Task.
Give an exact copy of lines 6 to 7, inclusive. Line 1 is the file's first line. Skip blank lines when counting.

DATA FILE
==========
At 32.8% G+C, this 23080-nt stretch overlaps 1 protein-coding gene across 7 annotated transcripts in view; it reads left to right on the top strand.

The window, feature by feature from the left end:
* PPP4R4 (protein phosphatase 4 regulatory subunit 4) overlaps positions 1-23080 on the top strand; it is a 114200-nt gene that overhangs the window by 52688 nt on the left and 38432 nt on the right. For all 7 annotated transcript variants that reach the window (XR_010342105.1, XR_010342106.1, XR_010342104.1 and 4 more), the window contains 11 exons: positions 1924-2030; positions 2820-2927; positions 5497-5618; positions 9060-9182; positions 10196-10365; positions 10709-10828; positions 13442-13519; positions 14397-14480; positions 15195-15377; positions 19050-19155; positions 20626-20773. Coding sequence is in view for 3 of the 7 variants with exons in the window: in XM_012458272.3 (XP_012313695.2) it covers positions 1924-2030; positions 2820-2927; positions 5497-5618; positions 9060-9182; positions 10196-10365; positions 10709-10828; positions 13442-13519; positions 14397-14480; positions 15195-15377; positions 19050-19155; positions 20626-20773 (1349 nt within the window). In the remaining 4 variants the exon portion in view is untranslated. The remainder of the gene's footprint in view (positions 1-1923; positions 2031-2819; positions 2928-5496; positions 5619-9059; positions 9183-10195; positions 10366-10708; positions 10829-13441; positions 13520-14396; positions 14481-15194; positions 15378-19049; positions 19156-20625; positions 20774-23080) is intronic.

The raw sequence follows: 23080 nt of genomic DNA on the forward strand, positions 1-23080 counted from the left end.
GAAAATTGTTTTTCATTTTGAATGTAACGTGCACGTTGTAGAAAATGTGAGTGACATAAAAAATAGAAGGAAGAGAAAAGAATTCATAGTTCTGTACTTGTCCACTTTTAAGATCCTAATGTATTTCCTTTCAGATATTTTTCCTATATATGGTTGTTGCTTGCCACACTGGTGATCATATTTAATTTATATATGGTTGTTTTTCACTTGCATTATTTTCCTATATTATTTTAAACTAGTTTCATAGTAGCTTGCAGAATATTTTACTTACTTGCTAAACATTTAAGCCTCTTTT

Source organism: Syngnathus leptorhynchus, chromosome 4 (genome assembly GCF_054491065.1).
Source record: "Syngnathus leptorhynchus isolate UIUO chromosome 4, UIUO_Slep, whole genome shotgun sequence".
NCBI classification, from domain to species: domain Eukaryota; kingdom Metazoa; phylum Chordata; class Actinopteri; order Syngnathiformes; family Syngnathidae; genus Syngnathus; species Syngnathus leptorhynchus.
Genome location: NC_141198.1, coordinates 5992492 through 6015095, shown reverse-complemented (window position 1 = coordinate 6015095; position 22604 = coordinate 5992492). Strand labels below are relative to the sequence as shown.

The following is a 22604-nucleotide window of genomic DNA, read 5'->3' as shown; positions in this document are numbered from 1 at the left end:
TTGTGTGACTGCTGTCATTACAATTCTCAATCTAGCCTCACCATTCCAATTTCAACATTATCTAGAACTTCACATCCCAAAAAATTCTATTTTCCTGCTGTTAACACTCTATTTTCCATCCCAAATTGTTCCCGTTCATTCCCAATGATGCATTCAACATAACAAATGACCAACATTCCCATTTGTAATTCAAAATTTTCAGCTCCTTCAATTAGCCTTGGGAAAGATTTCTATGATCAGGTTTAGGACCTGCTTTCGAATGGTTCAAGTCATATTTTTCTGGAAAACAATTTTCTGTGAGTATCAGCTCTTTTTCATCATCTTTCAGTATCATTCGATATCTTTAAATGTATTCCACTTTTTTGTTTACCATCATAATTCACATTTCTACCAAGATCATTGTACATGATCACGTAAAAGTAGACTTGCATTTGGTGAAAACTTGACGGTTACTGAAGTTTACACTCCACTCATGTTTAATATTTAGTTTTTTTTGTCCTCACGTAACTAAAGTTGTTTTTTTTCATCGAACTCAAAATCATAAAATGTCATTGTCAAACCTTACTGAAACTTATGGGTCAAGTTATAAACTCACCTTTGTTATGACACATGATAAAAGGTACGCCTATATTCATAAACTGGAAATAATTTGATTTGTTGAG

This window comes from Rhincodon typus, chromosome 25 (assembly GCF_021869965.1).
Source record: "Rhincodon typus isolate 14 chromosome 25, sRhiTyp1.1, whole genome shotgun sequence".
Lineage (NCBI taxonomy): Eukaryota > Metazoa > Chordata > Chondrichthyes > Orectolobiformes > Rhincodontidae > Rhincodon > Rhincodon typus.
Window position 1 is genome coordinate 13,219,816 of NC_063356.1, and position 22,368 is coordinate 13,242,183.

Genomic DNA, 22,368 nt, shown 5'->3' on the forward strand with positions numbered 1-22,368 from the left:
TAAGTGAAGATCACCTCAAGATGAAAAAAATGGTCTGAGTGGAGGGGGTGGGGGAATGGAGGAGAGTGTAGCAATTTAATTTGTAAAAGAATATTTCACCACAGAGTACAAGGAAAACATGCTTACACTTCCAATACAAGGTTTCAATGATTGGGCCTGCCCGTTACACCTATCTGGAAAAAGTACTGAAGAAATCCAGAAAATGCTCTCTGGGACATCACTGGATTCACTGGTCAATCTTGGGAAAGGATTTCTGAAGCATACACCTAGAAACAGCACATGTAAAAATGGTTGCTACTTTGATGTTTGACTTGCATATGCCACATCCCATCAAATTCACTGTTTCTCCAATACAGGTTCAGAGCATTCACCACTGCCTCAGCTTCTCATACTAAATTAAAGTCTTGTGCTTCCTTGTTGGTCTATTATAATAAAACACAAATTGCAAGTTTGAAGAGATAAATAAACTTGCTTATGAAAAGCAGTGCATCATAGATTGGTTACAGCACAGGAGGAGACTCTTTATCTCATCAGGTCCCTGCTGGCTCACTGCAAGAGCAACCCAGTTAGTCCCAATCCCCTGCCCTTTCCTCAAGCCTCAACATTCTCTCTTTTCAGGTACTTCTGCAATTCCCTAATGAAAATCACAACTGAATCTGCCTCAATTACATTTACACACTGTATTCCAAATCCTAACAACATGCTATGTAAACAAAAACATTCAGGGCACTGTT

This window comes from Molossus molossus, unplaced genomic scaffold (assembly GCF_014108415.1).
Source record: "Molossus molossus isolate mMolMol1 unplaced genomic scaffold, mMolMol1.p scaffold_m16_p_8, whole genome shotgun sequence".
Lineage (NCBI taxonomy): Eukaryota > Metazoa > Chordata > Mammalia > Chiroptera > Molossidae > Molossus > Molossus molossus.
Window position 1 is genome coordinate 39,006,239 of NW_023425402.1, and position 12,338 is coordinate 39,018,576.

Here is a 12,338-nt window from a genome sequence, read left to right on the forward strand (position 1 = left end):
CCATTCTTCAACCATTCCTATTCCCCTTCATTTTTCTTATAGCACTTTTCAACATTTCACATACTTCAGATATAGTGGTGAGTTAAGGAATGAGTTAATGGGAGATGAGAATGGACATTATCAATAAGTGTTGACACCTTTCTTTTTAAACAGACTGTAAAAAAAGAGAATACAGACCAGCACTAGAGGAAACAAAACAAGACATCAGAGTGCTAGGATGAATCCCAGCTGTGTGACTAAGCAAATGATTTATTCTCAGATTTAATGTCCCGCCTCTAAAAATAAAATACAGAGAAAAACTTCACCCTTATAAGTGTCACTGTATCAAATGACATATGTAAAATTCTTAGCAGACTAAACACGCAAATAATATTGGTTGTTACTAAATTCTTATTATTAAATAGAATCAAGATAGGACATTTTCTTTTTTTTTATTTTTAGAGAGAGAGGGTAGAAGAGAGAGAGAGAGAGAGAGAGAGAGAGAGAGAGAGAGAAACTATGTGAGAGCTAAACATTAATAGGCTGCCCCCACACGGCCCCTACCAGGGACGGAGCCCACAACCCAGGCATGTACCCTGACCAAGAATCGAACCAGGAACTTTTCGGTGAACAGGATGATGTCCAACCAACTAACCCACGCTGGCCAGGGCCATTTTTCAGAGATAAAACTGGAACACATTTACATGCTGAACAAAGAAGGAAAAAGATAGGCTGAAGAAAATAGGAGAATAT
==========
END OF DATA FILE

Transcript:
Source organism: Syngnathus leptorhynchus, chromosome 4 (genome assembly GCF_054491065.1).
Source record: "Syngnathus leptorhynchus isolate UIUO chromosome 4, UIUO_Slep, whole genome shotgun sequence".